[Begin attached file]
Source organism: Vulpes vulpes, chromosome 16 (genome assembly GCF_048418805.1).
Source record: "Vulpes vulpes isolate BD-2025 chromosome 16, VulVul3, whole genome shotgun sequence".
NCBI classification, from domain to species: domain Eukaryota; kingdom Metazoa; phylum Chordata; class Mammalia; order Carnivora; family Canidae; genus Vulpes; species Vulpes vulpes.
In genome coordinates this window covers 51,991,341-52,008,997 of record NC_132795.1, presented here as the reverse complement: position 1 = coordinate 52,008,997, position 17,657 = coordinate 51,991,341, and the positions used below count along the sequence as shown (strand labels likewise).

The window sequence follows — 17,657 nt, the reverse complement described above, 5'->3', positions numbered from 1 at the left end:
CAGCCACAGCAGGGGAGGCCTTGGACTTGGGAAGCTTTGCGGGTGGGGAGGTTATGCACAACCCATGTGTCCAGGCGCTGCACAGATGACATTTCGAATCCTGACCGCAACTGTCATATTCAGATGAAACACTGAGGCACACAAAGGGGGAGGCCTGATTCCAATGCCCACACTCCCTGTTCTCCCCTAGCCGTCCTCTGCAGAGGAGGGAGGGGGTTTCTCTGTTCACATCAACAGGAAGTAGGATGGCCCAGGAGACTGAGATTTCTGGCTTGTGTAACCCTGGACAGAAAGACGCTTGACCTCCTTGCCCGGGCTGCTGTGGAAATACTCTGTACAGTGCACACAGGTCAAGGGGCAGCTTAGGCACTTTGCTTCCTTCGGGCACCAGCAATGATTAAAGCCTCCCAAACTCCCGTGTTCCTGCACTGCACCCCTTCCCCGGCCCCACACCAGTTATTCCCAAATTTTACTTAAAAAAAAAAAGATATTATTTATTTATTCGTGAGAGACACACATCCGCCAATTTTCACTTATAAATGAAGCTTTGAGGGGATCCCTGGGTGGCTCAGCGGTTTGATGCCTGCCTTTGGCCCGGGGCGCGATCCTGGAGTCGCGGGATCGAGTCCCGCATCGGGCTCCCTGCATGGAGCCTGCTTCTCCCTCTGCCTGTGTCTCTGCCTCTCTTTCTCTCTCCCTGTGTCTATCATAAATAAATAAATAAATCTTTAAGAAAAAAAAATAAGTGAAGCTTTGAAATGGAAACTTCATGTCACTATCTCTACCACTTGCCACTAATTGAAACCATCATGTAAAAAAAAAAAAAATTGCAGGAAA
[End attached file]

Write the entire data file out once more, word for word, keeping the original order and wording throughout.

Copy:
Source organism: Vulpes vulpes, chromosome 16 (genome assembly GCF_048418805.1).
Source record: "Vulpes vulpes isolate BD-2025 chromosome 16, VulVul3, whole genome shotgun sequence".
NCBI classification, from domain to species: domain Eukaryota; kingdom Metazoa; phylum Chordata; class Mammalia; order Carnivora; family Canidae; genus Vulpes; species Vulpes vulpes.
In genome coordinates this window covers 51,991,341-52,008,997 of record NC_132795.1, presented here as the reverse complement: position 1 = coordinate 52,008,997, position 17,657 = coordinate 51,991,341, and the positions used below count along the sequence as shown (strand labels likewise).

The window sequence follows — 17,657 nt, the reverse complement described above, 5'->3', positions numbered from 1 at the left end:
CAGCCACAGCAGGGGAGGCCTTGGACTTGGGAAGCTTTGCGGGTGGGGAGGTTATGCACAACCCATGTGTCCAGGCGCTGCACAGATGACATTTCGAATCCTGACCGCAACTGTCATATTCAGATGAAACACTGAGGCACACAAAGGGGGAGGCCTGATTCCAATGCCCACACTCCCTGTTCTCCCCTAGCCGTCCTCTGCAGAGGAGGGAGGGGGTTTCTCTGTTCACATCAACAGGAAGTAGGATGGCCCAGGAGACTGAGATTTCTGGCTTGTGTAACCCTGGACAGAAAGACGCTTGACCTCCTTGCCCGGGCTGCTGTGGAAATACTCTGTACAGTGCACACAGGTCAAGGGGCAGCTTAGGCACTTTGCTTCCTTCGGGCACCAGCAATGATTAAAGCCTCCCAAACTCCCGTGTTCCTGCACTGCACCCCTTCCCCGGCCCCACACCAGTTATTCCCAAATTTTACTTAAAAAAAAAAAGATATTATTTATTTATTCGTGAGAGACACACATCCGCCAATTTTCACTTATAAATGAAGCTTTGAGGGGATCCCTGGGTGGCTCAGCGGTTTGATGCCTGCCTTTGGCCCGGGGCGCGATCCTGGAGTCGCGGGATCGAGTCCCGCATCGGGCTCCCTGCATGGAGCCTGCTTCTCCCTCTGCCTGTGTCTCTGCCTCTCTTTCTCTCTCCCTGTGTCTATCATAAATAAATAAATAAATCTTTAAGAAAAAAAAATAAGTGAAGCTTTGAAATGGAAACTTCATGTCACTATCTCTACCACTTGCCACTAATTGAAACCATCATGTAAAAAAAAAAAAAATTGCAGGAAA